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I was wondering if its possible to parse strings to defined values for uint. Something similar to http://msdn.microsoft.com/en-us/library/essfb559.aspx. So if I have the following declarations:

public const uint COMPONENT1 = START_OF_COMPONENT_RANGE + 1;
public const uint COMPONENT2 = START_OF_COMPONENT_RANGE + 2;
public const uint COMPONENT3 = START_OF_COMPONENT_RANGE + 3;

And have an xml file defined the following way:

<node name="node1" port="12345">
  <component>COMPONENT1</component>
  <component>COMPONENT2</component>
</node>

I want to be able to parse the string COMPONENT1 to the uint value of COMPONENT1. This to have easier overview of the xml file instead of the numbers 5001, 5002 f.e.

I assume that defining a dictionary or array could solve it but that leaves extra code.

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What's the question exactly? –  Jon May 2 '12 at 11:21
    
I want to get the uint value for COMPONENT1 using the string COMPONENT1 –  Andreas May 2 '12 at 11:23
    
You already have a link to the method which does exactly that. What are you having trouble with? –  Jon May 2 '12 at 11:27
    
it does it for enum, I want it for defined constants? –  Andreas May 2 '12 at 11:35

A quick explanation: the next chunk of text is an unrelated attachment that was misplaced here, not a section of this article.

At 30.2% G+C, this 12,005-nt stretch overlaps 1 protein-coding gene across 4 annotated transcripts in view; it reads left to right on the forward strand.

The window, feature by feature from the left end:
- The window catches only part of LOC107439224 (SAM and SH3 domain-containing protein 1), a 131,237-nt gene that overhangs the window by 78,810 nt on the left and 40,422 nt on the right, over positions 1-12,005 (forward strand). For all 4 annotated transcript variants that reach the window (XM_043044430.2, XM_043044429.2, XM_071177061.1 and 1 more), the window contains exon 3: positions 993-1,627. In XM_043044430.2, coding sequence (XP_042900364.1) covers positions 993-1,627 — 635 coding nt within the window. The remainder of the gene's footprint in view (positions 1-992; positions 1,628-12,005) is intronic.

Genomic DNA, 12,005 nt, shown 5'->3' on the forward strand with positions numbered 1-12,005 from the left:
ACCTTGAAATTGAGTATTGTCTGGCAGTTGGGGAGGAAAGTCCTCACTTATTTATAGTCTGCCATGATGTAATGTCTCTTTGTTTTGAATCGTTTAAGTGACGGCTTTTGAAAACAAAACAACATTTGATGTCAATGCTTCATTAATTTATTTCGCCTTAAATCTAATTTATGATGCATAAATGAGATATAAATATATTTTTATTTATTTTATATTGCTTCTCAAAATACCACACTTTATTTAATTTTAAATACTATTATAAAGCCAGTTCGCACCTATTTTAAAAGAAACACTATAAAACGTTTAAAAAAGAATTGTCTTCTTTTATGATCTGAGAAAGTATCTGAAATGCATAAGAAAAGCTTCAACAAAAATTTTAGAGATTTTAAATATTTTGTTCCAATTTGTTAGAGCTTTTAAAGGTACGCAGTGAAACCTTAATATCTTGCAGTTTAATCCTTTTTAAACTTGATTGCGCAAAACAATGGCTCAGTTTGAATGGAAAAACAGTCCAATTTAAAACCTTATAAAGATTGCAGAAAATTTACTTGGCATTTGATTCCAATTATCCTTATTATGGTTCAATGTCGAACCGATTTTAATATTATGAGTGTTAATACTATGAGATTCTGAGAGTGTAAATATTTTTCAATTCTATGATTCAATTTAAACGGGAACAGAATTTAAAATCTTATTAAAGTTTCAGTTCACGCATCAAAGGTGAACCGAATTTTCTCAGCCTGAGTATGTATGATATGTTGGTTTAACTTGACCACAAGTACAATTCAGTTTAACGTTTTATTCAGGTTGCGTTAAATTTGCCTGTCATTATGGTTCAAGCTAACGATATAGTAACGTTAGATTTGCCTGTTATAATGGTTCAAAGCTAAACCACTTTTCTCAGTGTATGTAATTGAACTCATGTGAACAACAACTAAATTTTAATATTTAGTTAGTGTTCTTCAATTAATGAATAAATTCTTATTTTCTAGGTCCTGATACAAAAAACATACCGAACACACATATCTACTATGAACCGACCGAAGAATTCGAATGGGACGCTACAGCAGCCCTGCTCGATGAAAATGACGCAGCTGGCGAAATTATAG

1 Answer 1

up vote 1 down vote accepted

If you don't need the constants you could go with a enum-type together with it's ToString and Parse methods.

public enum Compontents
{
    COMPONENT1 = 1,
    COMPONENT2 = 2
}

public static class ComponentsHelper
{
    public static Compontents GetComponent(this string compString)
    {
        return (Compontents)Enum.Parse(typeof(Compontents), compString);
    }

    public static uint ToValue(this Compontents comp)
    {
        return (uint)comp;
    }

    public static uint GetComponentValue(this string compString)
    {
        return compString.GetComponent().ToValue();
    }

}

If you really need the constants than you will have to write a big switch statement.

share|improve this answer
    
ok, so no way to use similar methods as the example with the enum. –  Andreas May 2 '12 at 11:28
    
no not for the constants - enum works because the compiler/runtime knows the possible values - no way to do this for your constants without using reflection, but I don't think that this would be advisable (performance). Just go with enum or use a global-static function with a big switch statement –  Carsten König May 2 '12 at 11:33

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